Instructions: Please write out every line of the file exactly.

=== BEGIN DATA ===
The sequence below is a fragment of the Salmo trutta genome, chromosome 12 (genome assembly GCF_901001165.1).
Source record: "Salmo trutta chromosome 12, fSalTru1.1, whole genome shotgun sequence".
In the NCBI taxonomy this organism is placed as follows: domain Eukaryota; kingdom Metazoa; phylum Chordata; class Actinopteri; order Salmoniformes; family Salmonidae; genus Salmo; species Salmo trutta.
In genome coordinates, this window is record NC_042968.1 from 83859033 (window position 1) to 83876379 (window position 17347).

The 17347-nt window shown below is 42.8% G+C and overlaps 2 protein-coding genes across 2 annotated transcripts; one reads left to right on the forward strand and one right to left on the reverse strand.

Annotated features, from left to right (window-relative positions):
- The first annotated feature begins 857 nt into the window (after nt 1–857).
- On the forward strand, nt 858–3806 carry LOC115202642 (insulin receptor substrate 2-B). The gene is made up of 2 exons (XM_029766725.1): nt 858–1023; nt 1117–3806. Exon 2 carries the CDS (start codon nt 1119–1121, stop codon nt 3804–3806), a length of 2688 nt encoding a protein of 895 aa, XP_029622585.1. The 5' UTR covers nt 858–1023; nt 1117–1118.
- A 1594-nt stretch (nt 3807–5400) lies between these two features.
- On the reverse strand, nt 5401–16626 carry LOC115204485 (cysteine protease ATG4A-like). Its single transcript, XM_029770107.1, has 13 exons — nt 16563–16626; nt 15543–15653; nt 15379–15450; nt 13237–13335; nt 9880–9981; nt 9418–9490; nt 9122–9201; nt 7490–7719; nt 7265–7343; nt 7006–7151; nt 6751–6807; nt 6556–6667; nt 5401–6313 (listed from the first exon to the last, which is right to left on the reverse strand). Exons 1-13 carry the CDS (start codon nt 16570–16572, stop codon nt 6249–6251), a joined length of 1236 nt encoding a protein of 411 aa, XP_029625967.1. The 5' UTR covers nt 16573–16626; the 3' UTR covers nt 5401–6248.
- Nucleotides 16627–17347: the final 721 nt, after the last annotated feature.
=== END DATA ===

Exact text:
The sequence below is a fragment of the Salmo trutta genome, chromosome 12 (genome assembly GCF_901001165.1).
Source record: "Salmo trutta chromosome 12, fSalTru1.1, whole genome shotgun sequence".
In the NCBI taxonomy this organism is placed as follows: domain Eukaryota; kingdom Metazoa; phylum Chordata; class Actinopteri; order Salmoniformes; family Salmonidae; genus Salmo; species Salmo trutta.
In genome coordinates, this window is record NC_042968.1 from 83859033 (window position 1) to 83876379 (window position 17347).

The 17347-nt window shown below is 42.8% G+C and overlaps 2 protein-coding genes across 2 annotated transcripts; one reads left to right on the forward strand and one right to left on the reverse strand.

Annotated features, from left to right (window-relative positions):
- The first annotated feature begins 857 nt into the window (after nt 1–857).
- On the forward strand, nt 858–3806 carry LOC115202642 (insulin receptor substrate 2-B). The gene is made up of 2 exons (XM_029766725.1): nt 858–1023; nt 1117–3806. Exon 2 carries the CDS (start codon nt 1119–1121, stop codon nt 3804–3806), a length of 2688 nt encoding a protein of 895 aa, XP_029622585.1. The 5' UTR covers nt 858–1023; nt 1117–1118.
- A 1594-nt stretch (nt 3807–5400) lies between these two features.
- On the reverse strand, nt 5401–16626 carry LOC115204485 (cysteine protease ATG4A-like). Its single transcript, XM_029770107.1, has 13 exons — nt 16563–16626; nt 15543–15653; nt 15379–15450; nt 13237–13335; nt 9880–9981; nt 9418–9490; nt 9122–9201; nt 7490–7719; nt 7265–7343; nt 7006–7151; nt 6751–6807; nt 6556–6667; nt 5401–6313 (listed from the first exon to the last, which is right to left on the reverse strand). Exons 1-13 carry the CDS (start codon nt 16570–16572, stop codon nt 6249–6251), a joined length of 1236 nt encoding a protein of 411 aa, XP_029625967.1. The 5' UTR covers nt 16573–16626; the 3' UTR covers nt 5401–6248.
- Nucleotides 16627–17347: the final 721 nt, after the last annotated feature.